The Israel-Palestine conflict is one of the most protracted conflicts of our time and has produced one of the largest refugee crises in contemporary history. In the continued absence of a political solution, Palestinian refugees have remained in exile for over six decades. Reflecting the importance of this longstanding and fundamental crisis, the academic study of Palestinian refugees generated, and continues to generate, a large body of knowledge across a variety of disciplinary fields. In contrast, little research has been devoted to investigate the state of academic research and its impact on the researched community. This workshop will focus on the study of the Palestinian refugee camps of Lebanon which have been, and continue to be, one of the most coveted sites of fieldwork for researchers year after year and decade after decade. It will convene scholars and community workers to probe three inter- related themes.
1. The State of Academic Research
What is the current state of academic research on Palestinian refugee camps in Lebanon? How has research evolved over time? Is it possible to outline certain trends? Are researchers focusing on certain topics and leaving others unexamined? Are there gaps to be filled? What directions should future scholarship take?
2. Research Impact
How has research, spanning several decades, affected the Palestinian community? What responsibilities do researchers carry towards the researched community in under-privileged conditions? Are there strategic intersections between activism and research in Palestinian camps? What challenges or dilemmas does it give rise to? What are the different models, experiences and potentials of activist- research that have emerged in this context? Are there lessons to be learned from other places?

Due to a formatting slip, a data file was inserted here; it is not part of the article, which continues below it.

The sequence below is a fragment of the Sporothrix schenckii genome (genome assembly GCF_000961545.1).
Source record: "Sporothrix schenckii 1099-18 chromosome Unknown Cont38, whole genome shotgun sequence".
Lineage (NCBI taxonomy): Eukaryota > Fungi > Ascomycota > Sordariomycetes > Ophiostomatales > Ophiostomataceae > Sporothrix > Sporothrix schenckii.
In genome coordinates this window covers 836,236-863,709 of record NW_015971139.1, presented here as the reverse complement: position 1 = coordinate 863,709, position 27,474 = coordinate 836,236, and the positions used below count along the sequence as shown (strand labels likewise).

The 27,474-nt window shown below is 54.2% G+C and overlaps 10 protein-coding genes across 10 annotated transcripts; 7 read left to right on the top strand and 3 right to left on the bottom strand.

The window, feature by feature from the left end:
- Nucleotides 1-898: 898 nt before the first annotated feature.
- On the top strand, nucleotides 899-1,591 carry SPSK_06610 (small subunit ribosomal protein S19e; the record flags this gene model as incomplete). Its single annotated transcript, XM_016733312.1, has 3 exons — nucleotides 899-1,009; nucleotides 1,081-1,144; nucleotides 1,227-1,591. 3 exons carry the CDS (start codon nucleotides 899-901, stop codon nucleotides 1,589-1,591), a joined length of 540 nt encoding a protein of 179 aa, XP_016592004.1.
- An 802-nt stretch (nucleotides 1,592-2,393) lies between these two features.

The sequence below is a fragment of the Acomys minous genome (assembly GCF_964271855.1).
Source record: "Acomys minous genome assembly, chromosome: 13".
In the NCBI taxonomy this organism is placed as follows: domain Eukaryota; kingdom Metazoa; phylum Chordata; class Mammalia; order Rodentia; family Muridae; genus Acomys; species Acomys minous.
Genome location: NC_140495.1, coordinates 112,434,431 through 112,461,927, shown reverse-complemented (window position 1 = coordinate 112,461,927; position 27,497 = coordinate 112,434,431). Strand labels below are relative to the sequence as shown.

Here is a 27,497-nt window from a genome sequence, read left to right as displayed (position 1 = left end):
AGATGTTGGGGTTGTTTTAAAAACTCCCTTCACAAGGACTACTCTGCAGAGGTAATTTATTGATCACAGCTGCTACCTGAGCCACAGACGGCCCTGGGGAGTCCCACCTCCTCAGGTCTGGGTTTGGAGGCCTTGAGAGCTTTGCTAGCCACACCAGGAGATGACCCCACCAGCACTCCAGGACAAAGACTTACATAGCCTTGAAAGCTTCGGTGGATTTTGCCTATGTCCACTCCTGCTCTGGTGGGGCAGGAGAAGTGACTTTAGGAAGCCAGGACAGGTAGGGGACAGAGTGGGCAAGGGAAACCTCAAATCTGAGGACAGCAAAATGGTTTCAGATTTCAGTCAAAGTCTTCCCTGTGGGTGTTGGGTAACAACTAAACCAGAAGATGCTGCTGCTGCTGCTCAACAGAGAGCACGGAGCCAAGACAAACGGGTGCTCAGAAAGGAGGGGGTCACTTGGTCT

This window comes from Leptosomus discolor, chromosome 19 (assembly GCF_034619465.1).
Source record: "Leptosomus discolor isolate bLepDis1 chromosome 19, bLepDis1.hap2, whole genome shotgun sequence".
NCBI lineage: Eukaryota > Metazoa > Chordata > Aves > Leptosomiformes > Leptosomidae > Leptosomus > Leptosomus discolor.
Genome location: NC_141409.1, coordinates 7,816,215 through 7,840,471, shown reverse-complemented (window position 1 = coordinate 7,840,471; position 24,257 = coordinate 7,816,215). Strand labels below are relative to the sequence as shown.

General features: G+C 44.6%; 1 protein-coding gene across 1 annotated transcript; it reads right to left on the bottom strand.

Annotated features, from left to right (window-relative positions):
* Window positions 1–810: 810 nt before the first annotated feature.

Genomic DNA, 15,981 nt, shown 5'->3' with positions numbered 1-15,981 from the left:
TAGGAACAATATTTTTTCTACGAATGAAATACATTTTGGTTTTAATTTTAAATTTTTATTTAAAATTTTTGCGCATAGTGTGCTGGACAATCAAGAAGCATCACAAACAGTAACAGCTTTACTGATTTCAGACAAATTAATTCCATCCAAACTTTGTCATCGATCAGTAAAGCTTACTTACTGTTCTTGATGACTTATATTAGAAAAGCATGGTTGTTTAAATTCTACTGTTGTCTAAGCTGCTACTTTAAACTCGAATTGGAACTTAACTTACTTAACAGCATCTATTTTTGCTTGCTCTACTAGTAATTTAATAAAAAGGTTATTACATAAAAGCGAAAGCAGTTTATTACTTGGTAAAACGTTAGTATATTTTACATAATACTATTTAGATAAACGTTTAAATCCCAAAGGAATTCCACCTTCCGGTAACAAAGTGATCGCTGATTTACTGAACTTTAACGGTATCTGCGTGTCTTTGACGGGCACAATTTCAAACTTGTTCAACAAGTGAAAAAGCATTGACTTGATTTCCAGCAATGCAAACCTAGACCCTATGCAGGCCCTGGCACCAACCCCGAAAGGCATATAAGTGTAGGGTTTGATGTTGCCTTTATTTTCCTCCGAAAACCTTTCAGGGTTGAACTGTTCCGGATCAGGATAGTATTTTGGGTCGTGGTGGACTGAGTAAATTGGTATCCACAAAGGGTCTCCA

3. New Forms of Research/Knowledge Production
What new forms of research are emerging in Palestinian camps? Are these practices challenging traditional roles of researchers in marginalized contexts? Are they exploring new forms of knowledge production and targeting new audiences for their research?
The workshop will be in both English and Arabic. Speakers will be given 20 minutes to discuss their papers and a 40 minutes Q&A session will follow at the end of their panel.
To apply, please email email@example.com with the following information:
· Your name, position, and institutional affiliation.
· The title of your paper.
· An abstract of your proposed paper (up to 500 words). Make sure to include your paper’s main thesis/argument.
· A short biography – not exceeding 100 words.
Please put ‘IPS research workshop submission’ in the subject line. Submissions can be either in English or Arabic. The deadline for submitting paper proposals is 31 August 2015. Submissions will be reviewed and selected participants will be notified by 30 September 2015.
The selected presenters are required to submit a draft paper of 4,000 to 5,000 words by 31 January 2016.
If you wish to attend the workshop without presenting a paper, please email your request to firstname.lastname@example.org. Please include your name and affiliation and please put ‘IPS research workshop attendee’ in the subject line.
The Institute for Palestine Studies, founded in Beirut in 1963, is an independent nonprofit Arab research and publication center that is not affiliated to any political organization or government.